What it takes to create your own business and become a talented CEO in tough economic times.
For many small business owners and aspiring CEOs, the state of the economy can be a scary thing. Tough economic times, failing businesses and a crowded marketplace are topics regularly splashed across the headlines. Less buzzed about are the businesses that succeed. Rarely heard are about the inventive ways that solo or small businesses succeed against the odds.
Why don't we hear about the businesses that make it? Because success is boring. The day-to-day activities of a successful business are not newsworthy. However, it's the mundane tasks that create the foundation for a successful business. Help The Economy By Dating An Intellectual Nerd!
According to the Small Business Administration (SBA) the cold, hard facts about small businesses are:
- 7 out of 10 new businesses survive at least two years ... Very good news!
- 51% of small businesses survive at least five years ... Also, good news and better than the mis-quoted stat that 50% fail in the first year and 95% fail by year five.
Additionally, the point of failure income-wise is between $100K and $1mm in revenue. So, while new businesses do make it through the first few years more often than not, the point at which your hard work is intended to pay off is often the point at which your business fails.
1. Know Your Audience
Being a successful business owner is not rocket science. It is about knowing your craft and having a business practice in place that allows you to be successful. The "secret sauce" is in the day-to-day activities, systems and procedures that lead to either a successful venture or a failing one.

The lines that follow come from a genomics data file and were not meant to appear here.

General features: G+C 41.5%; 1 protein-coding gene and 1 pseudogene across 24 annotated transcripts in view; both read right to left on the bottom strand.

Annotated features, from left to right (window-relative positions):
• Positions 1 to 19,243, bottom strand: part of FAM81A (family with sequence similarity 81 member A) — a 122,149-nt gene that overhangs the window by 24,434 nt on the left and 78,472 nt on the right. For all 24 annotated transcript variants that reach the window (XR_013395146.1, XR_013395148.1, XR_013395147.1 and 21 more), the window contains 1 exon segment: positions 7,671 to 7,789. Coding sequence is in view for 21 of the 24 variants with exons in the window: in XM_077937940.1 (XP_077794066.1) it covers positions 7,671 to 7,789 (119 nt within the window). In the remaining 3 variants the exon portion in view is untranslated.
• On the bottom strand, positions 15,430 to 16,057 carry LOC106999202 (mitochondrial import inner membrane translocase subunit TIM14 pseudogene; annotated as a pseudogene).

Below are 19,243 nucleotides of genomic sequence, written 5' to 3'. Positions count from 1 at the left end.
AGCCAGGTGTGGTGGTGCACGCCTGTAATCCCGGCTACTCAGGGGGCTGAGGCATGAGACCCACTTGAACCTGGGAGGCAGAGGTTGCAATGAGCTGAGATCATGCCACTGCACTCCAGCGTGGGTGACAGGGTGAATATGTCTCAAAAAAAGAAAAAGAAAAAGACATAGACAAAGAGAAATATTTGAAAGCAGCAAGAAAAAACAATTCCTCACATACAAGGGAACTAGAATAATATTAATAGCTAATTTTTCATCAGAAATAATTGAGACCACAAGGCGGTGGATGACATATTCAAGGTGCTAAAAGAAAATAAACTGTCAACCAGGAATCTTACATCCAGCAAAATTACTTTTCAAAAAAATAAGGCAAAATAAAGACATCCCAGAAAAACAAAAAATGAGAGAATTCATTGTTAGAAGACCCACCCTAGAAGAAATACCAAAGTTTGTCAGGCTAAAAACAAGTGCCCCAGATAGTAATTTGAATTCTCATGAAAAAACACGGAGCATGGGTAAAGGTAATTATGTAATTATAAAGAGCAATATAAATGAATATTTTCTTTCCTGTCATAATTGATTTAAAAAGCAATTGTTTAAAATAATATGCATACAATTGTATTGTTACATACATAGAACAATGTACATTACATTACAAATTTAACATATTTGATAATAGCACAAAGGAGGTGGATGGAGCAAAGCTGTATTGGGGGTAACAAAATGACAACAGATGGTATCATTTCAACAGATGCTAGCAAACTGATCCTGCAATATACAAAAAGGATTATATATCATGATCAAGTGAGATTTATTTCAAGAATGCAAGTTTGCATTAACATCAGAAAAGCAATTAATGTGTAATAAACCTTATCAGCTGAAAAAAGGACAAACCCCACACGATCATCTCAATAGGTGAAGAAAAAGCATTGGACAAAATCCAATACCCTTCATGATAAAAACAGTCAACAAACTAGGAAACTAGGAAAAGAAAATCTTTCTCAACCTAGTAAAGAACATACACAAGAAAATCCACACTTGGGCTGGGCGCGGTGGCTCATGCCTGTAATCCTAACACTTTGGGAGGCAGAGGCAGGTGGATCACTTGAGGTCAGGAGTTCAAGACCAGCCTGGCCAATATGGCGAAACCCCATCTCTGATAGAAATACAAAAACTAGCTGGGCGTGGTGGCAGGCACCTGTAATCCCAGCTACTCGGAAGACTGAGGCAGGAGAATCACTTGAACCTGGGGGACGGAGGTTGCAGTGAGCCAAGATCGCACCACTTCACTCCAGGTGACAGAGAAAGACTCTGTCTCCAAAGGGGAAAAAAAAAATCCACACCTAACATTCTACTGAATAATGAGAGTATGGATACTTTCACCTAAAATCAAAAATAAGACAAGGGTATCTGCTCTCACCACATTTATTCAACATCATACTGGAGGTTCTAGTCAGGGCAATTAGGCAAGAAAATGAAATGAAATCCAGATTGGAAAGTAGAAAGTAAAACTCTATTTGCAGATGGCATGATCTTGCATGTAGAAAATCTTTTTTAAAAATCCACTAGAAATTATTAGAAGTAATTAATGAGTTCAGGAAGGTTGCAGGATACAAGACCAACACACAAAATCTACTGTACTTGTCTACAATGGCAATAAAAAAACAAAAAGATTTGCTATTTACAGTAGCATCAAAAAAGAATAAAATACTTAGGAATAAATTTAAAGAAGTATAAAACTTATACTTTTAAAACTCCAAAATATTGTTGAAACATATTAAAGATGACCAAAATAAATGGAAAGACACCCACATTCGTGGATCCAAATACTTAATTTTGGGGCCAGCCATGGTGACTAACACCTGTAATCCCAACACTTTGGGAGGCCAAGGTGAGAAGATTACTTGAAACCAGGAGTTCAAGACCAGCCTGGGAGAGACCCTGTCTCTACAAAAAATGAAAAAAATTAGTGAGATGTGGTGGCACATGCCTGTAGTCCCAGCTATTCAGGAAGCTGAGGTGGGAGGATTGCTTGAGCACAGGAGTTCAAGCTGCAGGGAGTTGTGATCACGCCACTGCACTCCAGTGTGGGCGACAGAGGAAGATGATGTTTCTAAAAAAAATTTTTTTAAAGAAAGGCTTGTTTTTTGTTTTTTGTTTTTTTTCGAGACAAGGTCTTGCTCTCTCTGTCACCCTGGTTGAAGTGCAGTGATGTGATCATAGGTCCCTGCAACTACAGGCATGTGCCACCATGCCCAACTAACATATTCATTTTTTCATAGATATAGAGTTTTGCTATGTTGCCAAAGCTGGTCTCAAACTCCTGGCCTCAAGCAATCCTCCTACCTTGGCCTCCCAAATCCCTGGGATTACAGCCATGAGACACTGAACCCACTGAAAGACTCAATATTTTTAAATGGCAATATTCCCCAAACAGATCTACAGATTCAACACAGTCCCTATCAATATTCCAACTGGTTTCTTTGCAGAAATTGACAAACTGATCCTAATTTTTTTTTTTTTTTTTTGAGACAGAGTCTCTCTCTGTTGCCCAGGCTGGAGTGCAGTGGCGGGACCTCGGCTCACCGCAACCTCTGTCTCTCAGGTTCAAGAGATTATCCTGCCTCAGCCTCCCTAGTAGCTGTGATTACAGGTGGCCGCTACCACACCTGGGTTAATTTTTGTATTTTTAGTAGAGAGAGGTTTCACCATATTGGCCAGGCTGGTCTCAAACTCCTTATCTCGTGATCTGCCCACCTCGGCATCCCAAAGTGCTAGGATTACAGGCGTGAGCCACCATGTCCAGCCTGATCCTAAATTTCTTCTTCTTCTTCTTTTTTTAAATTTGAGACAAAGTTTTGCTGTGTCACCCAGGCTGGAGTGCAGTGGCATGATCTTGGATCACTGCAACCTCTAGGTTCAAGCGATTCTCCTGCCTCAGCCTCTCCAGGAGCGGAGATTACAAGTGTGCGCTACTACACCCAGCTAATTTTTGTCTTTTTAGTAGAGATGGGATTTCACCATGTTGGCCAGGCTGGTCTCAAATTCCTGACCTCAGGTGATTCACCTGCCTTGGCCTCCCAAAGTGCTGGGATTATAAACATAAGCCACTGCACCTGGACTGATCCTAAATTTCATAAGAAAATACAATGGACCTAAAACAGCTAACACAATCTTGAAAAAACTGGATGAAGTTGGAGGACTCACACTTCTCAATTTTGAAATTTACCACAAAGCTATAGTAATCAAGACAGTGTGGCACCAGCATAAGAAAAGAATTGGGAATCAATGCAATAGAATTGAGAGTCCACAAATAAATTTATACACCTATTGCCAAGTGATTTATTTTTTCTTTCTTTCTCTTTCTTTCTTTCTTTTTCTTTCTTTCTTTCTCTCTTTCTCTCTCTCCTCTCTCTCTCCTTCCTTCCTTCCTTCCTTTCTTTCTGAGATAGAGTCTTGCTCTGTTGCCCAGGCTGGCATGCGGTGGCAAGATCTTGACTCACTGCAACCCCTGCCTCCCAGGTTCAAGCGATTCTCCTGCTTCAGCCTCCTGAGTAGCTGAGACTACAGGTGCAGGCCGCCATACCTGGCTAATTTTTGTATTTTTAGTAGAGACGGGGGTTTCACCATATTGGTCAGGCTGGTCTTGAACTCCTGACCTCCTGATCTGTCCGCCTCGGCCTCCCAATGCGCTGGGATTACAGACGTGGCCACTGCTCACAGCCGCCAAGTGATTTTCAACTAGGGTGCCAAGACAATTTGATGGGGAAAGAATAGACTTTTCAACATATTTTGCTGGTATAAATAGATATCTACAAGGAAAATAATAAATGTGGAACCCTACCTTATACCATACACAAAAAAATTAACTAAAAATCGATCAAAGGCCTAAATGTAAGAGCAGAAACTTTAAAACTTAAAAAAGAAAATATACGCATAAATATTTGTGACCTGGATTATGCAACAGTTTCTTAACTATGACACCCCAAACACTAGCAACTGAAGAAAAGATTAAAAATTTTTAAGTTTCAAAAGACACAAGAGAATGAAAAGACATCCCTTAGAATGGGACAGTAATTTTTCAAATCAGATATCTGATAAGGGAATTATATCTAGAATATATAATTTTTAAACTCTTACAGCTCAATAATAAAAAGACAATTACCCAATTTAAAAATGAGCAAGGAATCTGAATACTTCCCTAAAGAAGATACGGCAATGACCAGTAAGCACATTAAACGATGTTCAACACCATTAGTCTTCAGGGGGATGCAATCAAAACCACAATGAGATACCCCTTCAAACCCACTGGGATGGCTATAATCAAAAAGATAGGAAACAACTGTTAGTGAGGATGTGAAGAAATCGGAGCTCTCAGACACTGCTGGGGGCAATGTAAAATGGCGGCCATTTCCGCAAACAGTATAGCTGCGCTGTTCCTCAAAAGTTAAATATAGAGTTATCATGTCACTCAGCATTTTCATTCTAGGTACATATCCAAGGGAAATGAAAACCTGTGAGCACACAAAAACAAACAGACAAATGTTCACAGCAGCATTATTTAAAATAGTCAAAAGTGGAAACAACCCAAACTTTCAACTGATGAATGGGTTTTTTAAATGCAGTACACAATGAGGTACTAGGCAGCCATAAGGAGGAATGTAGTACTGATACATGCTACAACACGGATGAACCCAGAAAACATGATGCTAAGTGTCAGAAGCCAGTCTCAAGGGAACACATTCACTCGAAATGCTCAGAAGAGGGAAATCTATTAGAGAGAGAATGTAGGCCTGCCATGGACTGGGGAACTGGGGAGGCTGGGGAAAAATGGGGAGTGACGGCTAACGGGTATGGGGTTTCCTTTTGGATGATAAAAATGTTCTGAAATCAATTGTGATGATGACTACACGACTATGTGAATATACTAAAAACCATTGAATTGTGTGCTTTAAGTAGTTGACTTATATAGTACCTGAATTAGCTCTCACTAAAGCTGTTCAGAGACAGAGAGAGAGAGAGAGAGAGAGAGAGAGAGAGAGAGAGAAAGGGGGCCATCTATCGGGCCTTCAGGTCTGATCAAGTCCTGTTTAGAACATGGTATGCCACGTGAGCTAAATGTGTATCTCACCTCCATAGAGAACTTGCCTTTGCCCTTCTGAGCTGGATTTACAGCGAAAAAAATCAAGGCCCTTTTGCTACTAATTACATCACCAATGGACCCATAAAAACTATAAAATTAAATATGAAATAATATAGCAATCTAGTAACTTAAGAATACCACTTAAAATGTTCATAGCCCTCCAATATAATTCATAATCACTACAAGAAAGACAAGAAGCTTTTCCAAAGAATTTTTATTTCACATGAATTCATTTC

What do I mean here? Businesses are built from the ground up. You start with a great idea, a killer passion or a drive to do a certain kind of work. From there — and it doesn't matter if you're a coach, therapist, product developer or a trash collector — your business is only as successful as your lead source. If you fail to have the systems in place to bring in new leads or new interest, then you'll fail. Period. Yes, you have to be good at what you do, but being good is only a part of the larger equation. How Compassion Facilitates Forgiveness
YourTango Expert, Charles J. Orlando's success on Facebook is a testament to this model. He works every single day to put up smart, pithy, insightful posts on his book fan page, The Problem With Women ... Is Men. That dedicated attention brings in thousands of fans. Today he has 546K fans, a remarkable feat he's accomplished in under two years.
For a little perspective, if you added up the fan base of John Gray (Men are from Mars, Women are from Venus) and Glamour Magazine (one of the most popular women's magazines in the US), Charles has almost as many fans as the two pages combined. Why? He puts in his time every day on the things that bring in his fans. He knows his audience and he gives them what they want. He doesn't ask them to serve his needs, he serves theirs, and consquently, they keep coming back.
2. Manage Your Personal & Professional Bandwidth
CEOs often make the critical mistake of believing that they have to do it all. They don't. CEOs have to manage it all, but certainly they don't have to do it all.